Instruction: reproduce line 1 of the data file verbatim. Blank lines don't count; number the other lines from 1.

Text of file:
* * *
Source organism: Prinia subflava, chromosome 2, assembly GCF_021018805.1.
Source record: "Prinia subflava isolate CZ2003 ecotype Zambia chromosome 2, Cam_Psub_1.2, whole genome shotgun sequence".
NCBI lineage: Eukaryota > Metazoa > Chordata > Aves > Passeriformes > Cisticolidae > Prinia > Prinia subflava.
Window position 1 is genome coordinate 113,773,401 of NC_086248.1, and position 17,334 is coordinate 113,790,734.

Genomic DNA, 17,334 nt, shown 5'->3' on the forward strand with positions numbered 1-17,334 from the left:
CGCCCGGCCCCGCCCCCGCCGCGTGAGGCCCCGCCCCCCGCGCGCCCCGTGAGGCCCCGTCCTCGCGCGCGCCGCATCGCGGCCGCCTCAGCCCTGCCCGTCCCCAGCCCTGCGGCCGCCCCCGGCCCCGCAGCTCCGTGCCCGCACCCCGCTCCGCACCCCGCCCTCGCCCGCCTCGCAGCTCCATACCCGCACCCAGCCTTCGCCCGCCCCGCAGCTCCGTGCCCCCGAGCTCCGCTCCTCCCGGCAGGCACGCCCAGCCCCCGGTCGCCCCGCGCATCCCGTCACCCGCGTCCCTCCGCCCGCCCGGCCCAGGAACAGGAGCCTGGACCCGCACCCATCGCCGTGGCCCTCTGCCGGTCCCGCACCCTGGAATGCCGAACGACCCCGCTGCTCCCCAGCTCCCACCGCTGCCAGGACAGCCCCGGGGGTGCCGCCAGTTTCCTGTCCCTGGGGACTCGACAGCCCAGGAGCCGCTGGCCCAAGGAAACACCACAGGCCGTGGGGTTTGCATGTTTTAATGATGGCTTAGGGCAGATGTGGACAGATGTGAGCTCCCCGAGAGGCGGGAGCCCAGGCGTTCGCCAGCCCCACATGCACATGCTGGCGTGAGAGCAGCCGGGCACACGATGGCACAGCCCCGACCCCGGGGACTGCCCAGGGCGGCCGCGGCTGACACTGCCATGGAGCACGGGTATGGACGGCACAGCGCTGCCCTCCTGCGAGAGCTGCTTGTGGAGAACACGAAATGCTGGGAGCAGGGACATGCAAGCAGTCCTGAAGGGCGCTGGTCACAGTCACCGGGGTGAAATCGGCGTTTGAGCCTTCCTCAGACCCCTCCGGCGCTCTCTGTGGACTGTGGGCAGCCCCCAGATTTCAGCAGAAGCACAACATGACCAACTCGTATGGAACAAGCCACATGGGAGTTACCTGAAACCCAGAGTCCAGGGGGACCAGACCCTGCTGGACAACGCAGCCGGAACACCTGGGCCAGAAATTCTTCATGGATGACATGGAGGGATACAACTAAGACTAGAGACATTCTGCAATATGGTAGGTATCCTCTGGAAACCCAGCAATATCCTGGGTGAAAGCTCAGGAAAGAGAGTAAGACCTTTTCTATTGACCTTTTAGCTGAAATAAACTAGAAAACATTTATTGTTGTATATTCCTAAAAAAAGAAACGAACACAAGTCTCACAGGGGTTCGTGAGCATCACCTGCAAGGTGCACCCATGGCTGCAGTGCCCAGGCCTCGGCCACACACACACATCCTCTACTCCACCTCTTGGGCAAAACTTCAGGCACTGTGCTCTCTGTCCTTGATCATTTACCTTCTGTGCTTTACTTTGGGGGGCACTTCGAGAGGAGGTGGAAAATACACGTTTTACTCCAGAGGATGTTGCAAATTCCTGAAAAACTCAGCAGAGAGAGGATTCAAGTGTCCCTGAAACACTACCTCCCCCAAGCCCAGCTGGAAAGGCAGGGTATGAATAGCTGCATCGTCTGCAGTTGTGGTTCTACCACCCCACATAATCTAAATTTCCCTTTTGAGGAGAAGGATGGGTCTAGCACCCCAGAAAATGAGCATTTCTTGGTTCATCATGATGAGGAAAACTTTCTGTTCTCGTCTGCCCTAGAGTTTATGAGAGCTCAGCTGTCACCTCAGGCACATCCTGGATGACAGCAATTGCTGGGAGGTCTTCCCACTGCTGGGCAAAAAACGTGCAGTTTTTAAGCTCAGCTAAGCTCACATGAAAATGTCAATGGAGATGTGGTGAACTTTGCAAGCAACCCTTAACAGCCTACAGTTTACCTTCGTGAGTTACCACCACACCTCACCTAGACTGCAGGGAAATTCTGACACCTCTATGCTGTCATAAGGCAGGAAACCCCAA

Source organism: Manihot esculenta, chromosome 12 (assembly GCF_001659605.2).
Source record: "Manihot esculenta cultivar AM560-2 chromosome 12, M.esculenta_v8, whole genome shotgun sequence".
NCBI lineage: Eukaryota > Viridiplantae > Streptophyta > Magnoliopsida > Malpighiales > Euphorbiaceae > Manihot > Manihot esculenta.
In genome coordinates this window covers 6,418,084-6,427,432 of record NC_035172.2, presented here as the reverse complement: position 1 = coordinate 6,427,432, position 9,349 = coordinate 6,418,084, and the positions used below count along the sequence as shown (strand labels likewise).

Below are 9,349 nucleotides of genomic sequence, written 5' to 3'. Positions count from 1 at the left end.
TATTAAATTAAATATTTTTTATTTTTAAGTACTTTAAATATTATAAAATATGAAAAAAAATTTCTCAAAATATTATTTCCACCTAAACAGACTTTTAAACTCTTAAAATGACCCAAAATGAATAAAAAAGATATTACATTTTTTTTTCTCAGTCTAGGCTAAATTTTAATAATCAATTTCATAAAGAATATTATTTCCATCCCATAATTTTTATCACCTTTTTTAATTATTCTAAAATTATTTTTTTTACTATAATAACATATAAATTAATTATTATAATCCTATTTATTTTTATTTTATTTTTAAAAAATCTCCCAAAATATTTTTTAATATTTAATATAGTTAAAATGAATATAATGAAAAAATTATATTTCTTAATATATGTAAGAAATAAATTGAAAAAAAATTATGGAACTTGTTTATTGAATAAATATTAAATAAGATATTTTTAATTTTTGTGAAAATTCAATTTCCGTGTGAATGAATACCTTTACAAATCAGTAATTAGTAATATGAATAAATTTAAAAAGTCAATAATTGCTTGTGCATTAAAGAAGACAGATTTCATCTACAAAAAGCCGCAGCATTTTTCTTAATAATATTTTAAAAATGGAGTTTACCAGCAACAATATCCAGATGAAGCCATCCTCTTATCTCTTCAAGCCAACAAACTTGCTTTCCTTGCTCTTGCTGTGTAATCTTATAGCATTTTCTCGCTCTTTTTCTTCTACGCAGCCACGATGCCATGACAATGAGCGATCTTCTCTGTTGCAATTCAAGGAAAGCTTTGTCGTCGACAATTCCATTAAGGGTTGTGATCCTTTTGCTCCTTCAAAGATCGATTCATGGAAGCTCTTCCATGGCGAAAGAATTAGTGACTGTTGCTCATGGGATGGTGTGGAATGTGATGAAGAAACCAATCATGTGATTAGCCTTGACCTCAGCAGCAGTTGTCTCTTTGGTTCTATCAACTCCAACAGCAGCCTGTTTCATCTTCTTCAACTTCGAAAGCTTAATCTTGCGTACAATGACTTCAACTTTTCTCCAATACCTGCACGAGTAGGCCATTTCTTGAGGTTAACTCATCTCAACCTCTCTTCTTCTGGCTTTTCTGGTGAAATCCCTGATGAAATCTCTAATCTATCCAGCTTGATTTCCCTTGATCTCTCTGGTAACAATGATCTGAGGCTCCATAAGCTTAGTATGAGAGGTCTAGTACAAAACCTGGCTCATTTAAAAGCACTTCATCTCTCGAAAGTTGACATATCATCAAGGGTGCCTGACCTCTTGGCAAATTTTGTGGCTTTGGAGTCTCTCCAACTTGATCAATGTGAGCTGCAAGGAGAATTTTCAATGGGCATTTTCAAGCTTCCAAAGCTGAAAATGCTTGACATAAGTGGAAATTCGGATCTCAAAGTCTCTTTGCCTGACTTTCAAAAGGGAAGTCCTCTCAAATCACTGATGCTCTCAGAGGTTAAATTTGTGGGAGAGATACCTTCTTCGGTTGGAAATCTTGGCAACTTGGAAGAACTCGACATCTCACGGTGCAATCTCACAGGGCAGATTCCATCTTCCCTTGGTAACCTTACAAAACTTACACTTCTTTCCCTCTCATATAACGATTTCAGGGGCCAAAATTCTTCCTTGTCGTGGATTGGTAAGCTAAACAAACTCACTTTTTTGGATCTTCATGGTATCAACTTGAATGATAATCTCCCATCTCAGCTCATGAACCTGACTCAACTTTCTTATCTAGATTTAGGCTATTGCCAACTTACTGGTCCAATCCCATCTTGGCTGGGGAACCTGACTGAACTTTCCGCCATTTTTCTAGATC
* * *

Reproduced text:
Source organism: Prinia subflava, chromosome 2, assembly GCF_021018805.1.